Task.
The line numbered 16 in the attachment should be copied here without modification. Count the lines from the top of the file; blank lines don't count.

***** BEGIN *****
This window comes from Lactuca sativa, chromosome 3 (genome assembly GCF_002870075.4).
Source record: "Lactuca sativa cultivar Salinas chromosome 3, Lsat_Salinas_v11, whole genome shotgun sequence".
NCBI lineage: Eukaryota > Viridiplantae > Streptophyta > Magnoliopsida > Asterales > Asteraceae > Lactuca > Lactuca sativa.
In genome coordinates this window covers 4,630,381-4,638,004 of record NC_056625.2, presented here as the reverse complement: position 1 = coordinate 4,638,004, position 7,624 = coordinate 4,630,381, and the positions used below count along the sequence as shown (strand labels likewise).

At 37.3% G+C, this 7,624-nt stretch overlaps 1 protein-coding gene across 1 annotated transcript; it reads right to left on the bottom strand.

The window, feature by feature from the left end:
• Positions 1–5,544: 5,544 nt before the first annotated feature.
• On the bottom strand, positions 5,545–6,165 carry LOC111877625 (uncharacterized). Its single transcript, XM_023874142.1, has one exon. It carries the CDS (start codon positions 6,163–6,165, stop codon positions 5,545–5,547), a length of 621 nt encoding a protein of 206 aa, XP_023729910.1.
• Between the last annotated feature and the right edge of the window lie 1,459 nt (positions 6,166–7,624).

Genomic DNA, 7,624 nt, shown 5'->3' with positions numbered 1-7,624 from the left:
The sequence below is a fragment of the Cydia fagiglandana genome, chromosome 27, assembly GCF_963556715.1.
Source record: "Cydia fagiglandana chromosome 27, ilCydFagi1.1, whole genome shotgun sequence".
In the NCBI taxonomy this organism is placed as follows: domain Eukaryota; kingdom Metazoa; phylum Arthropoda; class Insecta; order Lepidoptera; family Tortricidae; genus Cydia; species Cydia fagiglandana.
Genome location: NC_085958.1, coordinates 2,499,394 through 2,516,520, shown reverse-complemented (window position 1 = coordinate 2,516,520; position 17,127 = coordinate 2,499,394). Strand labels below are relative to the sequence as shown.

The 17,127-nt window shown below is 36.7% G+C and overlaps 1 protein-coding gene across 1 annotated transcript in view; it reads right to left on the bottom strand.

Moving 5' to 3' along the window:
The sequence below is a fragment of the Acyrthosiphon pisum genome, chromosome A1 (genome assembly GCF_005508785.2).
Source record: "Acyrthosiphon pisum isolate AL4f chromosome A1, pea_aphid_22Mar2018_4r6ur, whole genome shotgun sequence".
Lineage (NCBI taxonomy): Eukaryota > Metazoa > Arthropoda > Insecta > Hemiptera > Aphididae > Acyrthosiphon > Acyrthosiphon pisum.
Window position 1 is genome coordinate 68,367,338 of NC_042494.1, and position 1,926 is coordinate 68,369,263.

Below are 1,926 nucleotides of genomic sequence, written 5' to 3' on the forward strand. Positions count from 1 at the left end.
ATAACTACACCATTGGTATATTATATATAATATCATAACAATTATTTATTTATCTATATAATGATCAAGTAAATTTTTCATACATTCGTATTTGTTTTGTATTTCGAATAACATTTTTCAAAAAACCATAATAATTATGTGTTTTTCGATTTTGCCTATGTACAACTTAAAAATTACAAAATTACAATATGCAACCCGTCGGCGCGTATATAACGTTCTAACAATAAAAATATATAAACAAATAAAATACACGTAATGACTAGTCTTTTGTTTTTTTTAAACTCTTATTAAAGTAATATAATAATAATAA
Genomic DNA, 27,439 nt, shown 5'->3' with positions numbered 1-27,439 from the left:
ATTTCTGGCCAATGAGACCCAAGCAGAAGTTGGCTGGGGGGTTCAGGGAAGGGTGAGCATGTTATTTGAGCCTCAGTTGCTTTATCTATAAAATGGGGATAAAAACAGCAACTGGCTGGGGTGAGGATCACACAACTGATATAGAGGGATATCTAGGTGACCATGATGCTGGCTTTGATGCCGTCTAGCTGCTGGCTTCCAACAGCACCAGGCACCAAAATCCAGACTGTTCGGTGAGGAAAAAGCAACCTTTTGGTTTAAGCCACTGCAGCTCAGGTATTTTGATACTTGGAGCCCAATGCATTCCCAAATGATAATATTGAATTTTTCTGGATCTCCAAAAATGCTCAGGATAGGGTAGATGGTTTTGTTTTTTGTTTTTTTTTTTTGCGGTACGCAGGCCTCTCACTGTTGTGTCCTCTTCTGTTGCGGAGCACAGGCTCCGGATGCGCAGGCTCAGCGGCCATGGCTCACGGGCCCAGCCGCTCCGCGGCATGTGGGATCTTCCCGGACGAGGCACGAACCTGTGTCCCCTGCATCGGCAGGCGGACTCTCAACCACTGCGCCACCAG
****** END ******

Moving 5' to 3' along the window: